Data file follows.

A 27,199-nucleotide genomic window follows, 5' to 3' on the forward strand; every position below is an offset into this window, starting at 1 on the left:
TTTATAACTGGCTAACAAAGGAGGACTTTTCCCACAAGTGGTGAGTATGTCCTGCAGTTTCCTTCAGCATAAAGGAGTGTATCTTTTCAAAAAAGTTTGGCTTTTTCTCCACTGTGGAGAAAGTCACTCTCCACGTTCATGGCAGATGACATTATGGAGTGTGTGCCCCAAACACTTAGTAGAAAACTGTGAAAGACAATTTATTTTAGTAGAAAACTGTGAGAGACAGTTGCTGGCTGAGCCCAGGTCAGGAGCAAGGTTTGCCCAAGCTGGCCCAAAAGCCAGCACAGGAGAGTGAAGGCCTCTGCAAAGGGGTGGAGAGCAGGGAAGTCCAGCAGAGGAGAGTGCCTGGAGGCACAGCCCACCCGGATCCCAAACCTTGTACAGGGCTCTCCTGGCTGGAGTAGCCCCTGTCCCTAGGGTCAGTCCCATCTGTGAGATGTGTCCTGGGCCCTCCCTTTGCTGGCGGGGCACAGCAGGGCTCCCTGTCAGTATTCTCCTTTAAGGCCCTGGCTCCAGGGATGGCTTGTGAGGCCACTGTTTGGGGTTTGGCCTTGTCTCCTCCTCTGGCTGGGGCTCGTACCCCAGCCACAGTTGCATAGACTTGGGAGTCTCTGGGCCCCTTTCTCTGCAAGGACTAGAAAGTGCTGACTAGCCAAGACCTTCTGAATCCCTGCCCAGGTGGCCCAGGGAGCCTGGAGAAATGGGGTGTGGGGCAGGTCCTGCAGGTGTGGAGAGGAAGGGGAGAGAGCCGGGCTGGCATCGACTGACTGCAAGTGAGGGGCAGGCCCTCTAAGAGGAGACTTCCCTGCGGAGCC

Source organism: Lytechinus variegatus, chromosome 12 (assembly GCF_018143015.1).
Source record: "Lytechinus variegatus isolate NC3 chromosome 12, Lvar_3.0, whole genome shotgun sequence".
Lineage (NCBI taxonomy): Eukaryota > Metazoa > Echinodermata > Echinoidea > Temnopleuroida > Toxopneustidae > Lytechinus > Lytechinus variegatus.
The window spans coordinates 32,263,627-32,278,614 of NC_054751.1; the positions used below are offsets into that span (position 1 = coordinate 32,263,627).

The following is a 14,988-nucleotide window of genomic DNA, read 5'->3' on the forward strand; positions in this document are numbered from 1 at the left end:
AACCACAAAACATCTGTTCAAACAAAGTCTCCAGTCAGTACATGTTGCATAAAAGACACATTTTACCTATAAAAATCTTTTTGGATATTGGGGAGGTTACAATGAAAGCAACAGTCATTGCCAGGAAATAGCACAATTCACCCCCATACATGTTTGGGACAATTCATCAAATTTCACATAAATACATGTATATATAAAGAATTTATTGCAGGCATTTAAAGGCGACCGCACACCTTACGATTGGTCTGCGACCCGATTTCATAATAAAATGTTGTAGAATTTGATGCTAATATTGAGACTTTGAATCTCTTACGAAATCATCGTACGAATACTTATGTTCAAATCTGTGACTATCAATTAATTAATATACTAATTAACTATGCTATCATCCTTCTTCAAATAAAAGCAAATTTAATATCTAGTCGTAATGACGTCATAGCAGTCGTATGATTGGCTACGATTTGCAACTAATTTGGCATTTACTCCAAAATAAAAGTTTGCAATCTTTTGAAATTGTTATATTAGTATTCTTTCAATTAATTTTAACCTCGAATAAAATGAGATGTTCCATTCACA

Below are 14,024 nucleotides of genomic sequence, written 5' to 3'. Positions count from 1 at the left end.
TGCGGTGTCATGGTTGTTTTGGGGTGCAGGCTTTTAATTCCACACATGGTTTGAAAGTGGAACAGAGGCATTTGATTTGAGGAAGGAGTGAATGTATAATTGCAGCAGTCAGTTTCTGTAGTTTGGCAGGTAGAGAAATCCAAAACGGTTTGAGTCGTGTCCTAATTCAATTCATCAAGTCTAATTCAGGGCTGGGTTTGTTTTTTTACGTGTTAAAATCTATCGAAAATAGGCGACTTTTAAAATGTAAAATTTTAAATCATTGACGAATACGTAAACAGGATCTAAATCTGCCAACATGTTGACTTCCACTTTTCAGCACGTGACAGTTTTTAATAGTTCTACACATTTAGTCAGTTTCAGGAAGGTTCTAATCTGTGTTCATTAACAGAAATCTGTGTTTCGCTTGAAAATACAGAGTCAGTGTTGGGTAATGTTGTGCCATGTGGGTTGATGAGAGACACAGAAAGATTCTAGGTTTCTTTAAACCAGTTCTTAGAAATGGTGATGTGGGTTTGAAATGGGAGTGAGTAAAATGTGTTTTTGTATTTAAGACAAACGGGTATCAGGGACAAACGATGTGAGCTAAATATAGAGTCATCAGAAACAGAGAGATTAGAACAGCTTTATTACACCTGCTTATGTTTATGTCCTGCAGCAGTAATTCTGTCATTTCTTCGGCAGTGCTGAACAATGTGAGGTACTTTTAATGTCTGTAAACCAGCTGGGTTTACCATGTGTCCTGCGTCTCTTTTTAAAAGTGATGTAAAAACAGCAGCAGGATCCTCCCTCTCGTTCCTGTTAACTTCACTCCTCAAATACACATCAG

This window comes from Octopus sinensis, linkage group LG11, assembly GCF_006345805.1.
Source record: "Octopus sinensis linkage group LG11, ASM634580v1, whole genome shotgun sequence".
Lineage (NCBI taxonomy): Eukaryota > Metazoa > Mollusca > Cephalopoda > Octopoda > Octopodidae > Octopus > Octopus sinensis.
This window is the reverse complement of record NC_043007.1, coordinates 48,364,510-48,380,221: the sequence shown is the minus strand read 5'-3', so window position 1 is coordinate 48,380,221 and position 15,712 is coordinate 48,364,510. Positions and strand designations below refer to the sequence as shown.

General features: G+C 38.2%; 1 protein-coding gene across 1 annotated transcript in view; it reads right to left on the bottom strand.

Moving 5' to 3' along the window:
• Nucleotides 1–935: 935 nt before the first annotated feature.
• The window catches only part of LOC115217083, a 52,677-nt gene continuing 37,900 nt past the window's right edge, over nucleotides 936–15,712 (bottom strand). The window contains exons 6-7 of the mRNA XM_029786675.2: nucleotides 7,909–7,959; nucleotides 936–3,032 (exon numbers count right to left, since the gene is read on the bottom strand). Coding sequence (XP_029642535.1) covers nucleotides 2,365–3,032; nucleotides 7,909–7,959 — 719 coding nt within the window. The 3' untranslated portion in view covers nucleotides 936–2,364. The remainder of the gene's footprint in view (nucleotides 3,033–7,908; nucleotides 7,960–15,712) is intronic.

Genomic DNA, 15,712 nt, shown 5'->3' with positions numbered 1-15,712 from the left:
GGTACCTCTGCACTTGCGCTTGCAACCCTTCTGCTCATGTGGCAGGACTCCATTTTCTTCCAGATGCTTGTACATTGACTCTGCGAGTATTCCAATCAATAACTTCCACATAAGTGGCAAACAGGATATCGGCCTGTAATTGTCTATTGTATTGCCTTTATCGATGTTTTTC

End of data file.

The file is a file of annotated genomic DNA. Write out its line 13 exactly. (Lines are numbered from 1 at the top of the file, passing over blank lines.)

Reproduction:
Lineage (NCBI taxonomy): Eukaryota > Metazoa > Mollusca > Cephalopoda > Octopoda > Octopodidae > Octopus > Octopus sinensis.